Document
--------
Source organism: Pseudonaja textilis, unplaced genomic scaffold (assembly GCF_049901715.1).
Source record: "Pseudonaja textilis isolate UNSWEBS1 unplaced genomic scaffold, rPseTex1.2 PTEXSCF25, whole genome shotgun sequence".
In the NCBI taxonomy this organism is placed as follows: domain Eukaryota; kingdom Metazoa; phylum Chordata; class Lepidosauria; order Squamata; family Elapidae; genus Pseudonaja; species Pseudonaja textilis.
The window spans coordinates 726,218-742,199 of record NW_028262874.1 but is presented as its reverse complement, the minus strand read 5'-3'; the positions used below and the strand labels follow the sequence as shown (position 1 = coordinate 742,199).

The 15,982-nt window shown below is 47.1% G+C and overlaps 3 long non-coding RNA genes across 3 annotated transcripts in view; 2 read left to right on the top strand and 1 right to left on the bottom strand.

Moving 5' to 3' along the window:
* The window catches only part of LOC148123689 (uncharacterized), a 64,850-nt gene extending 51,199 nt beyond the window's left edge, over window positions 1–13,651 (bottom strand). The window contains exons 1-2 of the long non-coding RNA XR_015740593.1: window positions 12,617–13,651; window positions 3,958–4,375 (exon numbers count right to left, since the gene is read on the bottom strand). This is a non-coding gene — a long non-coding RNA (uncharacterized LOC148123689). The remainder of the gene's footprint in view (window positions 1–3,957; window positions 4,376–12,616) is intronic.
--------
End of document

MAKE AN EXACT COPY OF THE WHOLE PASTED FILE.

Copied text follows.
Source organism: Pseudonaja textilis, unplaced genomic scaffold (assembly GCF_049901715.1).
Source record: "Pseudonaja textilis isolate UNSWEBS1 unplaced genomic scaffold, rPseTex1.2 PTEXSCF25, whole genome shotgun sequence".
In the NCBI taxonomy this organism is placed as follows: domain Eukaryota; kingdom Metazoa; phylum Chordata; class Lepidosauria; order Squamata; family Elapidae; genus Pseudonaja; species Pseudonaja textilis.
The window spans coordinates 726,218-742,199 of record NW_028262874.1 but is presented as its reverse complement, the minus strand read 5'-3'; the positions used below and the strand labels follow the sequence as shown (position 1 = coordinate 742,199).

The 15,982-nt window shown below is 47.1% G+C and overlaps 3 long non-coding RNA genes across 3 annotated transcripts in view; 2 read left to right on the top strand and 1 right to left on the bottom strand.

Moving 5' to 3' along the window:
* The window catches only part of LOC148123689 (uncharacterized), a 64,850-nt gene extending 51,199 nt beyond the window's left edge, over window positions 1–13,651 (bottom strand). The window contains exons 1-2 of the long non-coding RNA XR_015740593.1: window positions 12,617–13,651; window positions 3,958–4,375 (exon numbers count right to left, since the gene is read on the bottom strand). This is a non-coding gene — a long non-coding RNA (uncharacterized LOC148123689). The remainder of the gene's footprint in view (window positions 1–3,957; window positions 4,376–12,616) is intronic.